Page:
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Campanulaceae  Jussieu 1789

The is a family 70 genera and 2000 species of flowering herbs, shrubs and small trees. The family is distributed worldwide, although most of the species are in the Northern hemisphere. Many of those in the Southern hemisphere are in South Africa. The family Lobeliaceae is generally included in the Campanulaceae.
Many species have a milky, non-toxic sap which contains latex and discourages insect predation. Leaves are generally simple and alternate. The Campanulaceae use inulin as a storage polysaccharide, rather than starch, a unifying characteristic of the Order Asterales. The bisexual flowers have an inferior ovary and generally have 5-fold symmetry, but sometimes 3-10 fold. Petals may be fused and are and are red, blue or purple and occasionally yellow. The five stamens may be fused into a cylinder around the central style and mature before the style. The developing style pushes the shed pollen out of the way before it unfolds and becomes active, reducing the chance of self-pollination. Fruits are capsules or berries.

Brighamia   Gray 1867
from the Hawaiian islands, is the only truly succulent genus in the Campanulaceae. Brighamia is probably monotypic for Brighamia insignis, although 4 species and some variants have been described. The milky sap is typical of Campanulaceae.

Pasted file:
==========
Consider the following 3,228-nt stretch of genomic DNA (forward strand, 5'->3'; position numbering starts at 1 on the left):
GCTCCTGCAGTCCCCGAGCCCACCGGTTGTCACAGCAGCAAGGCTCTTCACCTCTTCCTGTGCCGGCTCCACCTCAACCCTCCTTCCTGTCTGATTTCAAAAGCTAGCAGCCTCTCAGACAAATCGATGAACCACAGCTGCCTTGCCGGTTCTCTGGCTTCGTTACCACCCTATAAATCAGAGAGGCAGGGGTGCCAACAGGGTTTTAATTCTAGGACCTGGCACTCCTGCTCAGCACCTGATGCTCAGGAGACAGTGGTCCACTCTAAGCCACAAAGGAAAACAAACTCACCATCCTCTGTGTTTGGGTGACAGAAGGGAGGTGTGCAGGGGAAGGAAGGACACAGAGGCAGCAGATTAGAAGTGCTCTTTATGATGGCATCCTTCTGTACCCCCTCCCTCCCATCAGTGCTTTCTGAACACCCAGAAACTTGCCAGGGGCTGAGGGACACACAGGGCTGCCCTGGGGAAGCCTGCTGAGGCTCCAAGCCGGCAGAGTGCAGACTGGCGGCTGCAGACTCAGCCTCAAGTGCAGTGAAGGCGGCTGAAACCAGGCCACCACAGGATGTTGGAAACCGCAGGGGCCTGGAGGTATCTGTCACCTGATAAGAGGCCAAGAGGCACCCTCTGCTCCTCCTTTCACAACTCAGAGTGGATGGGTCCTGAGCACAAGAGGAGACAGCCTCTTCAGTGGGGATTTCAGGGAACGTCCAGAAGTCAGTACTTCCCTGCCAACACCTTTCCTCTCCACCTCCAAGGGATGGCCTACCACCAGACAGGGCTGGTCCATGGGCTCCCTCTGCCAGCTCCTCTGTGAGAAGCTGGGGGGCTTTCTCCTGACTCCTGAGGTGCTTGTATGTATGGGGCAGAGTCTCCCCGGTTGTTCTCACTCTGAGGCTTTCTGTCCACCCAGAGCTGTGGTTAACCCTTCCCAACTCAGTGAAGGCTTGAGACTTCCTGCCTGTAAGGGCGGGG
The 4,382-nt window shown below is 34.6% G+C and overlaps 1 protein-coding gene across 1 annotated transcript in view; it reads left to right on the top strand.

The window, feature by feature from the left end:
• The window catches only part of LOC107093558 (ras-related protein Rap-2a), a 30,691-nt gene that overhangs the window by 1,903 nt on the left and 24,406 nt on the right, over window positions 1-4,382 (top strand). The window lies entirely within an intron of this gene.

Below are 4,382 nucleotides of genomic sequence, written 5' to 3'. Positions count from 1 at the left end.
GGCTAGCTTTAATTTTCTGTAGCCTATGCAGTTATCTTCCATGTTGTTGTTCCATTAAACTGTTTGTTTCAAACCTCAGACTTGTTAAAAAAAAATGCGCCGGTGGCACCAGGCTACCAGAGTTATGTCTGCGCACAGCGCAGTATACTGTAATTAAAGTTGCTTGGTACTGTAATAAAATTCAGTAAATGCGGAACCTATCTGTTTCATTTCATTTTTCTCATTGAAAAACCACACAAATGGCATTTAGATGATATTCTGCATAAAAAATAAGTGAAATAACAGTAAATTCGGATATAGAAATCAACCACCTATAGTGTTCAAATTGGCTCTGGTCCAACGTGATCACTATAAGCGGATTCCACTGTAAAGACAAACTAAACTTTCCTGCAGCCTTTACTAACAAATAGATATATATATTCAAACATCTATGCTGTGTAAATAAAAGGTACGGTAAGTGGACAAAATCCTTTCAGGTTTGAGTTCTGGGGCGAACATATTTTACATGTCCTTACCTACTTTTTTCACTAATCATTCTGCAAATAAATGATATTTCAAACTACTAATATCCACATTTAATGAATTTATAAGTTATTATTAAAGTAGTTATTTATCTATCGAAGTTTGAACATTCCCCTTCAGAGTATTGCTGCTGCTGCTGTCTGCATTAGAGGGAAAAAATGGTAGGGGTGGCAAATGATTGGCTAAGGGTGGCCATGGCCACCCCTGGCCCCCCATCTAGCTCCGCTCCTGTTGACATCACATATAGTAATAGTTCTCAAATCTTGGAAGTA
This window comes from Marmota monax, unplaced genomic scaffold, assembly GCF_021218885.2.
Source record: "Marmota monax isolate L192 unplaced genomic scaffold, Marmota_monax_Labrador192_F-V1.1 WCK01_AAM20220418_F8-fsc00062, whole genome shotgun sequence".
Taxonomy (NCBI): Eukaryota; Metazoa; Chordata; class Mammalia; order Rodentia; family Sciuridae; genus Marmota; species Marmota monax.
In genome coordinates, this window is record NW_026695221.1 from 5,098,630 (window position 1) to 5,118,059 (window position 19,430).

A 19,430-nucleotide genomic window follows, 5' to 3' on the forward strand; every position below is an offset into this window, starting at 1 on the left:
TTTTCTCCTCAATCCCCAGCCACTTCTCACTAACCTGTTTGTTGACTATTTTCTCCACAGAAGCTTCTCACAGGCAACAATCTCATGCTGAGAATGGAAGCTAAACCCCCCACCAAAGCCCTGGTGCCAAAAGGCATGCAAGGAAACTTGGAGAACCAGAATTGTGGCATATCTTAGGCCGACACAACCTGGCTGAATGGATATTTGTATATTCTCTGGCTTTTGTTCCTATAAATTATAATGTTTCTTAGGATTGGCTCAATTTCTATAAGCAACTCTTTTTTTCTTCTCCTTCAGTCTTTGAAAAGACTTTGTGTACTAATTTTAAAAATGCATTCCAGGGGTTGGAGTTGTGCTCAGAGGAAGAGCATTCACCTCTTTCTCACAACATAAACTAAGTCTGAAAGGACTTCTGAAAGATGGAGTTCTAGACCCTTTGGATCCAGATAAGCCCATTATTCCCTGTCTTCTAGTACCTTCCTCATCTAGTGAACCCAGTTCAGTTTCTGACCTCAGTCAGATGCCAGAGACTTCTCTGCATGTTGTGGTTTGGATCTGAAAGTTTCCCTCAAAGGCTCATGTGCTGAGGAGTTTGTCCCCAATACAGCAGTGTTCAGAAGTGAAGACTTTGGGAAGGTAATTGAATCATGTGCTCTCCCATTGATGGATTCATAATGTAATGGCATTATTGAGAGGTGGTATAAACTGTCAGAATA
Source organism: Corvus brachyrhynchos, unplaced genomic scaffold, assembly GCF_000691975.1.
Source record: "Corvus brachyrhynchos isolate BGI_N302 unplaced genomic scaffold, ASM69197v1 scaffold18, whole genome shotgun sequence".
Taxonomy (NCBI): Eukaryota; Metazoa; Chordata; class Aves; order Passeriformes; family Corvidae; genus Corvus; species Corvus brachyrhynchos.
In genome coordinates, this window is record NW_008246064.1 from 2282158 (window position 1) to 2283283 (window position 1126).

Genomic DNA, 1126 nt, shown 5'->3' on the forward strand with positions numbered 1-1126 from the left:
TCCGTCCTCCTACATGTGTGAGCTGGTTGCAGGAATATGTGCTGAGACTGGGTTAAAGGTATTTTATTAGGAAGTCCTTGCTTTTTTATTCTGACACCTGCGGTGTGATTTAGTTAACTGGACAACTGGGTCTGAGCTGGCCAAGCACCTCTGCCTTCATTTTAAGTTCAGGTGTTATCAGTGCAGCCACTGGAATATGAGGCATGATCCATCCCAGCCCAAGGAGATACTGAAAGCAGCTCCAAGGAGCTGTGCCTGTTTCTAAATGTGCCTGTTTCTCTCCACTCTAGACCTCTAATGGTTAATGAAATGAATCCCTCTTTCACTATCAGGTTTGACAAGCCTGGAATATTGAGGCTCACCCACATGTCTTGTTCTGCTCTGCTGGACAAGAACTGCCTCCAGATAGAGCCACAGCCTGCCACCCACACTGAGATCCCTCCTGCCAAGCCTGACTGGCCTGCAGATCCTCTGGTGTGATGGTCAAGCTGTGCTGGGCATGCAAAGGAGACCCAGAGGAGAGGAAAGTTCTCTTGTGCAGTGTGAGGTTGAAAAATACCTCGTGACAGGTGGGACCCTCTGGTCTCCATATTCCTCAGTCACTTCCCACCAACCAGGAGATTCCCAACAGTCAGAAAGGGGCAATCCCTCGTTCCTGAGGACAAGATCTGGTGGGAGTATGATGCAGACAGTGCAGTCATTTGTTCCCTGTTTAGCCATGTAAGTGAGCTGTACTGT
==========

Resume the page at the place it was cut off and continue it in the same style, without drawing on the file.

Brighamia insignis

Brighamia insignis has thickened succulent stems bearing rosettes of large, thin oval leaves. The grey bark is patterned with leaf scars. The inflorescence is a cluster of white bells. The natural hawk moth pollinator has become extinct so reproduction of the remaining plants on sea cliffs is almost impossible, except that it is reportedly being managed by human intervention. As the plants usually die after flowering, natural survival of the species outside botanic gardens is problematic.
Although these succulent plants are occasionally seen for sale, they are reportedly difficult and the fleshy stems susceptible to rot if over-watered.